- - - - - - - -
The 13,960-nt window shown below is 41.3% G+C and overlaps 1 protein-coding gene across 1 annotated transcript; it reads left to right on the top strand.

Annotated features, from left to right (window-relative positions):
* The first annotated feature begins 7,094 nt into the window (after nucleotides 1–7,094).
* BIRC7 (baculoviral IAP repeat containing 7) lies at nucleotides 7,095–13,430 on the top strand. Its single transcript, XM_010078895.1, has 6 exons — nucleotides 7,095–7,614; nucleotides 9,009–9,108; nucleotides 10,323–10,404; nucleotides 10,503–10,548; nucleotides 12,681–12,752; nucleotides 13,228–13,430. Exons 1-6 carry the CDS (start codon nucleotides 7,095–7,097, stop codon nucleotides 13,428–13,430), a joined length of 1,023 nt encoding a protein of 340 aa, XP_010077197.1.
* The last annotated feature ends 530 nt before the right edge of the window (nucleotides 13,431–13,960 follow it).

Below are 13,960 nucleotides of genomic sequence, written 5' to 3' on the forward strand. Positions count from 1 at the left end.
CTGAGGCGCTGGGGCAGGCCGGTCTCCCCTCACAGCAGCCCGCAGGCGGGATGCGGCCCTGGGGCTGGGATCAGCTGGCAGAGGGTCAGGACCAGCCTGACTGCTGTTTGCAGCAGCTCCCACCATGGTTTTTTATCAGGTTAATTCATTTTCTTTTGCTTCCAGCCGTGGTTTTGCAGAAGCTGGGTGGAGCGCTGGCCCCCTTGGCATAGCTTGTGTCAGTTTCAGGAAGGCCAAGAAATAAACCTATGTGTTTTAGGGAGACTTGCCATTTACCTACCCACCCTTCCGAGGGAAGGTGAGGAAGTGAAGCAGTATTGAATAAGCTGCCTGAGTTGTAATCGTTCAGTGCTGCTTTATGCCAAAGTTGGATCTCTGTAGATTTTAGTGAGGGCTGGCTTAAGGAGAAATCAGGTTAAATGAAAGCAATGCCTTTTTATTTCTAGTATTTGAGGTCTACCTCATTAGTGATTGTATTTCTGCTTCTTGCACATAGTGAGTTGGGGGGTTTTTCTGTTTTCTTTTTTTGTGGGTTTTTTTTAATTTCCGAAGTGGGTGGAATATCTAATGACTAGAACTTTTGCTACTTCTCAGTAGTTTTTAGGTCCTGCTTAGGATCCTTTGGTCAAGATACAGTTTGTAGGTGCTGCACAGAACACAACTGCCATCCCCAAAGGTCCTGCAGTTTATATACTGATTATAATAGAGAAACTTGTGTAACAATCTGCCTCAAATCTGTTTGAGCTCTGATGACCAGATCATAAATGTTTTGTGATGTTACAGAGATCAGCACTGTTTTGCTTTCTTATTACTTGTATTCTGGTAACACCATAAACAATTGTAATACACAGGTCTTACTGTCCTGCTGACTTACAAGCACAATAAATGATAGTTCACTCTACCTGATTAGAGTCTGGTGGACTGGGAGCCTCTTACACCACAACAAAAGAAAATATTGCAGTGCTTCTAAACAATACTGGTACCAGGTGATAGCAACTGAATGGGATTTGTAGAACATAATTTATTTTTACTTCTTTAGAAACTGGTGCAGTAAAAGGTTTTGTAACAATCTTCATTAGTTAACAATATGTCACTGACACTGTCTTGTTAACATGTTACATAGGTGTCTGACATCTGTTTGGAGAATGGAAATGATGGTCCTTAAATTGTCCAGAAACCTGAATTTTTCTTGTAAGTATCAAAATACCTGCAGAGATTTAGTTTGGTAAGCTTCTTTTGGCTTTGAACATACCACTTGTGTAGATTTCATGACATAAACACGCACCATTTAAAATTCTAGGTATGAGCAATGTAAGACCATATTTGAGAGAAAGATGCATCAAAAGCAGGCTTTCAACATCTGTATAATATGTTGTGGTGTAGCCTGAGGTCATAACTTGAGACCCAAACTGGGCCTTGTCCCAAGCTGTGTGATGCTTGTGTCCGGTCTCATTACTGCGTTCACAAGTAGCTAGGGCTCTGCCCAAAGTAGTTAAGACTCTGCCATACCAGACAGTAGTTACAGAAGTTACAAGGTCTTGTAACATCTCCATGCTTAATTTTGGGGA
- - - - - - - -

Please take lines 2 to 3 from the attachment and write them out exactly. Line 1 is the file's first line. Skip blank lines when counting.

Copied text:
Annotated features, from left to right (window-relative positions):
* The first annotated feature begins 7,094 nt into the window (after nucleotides 1–7,094).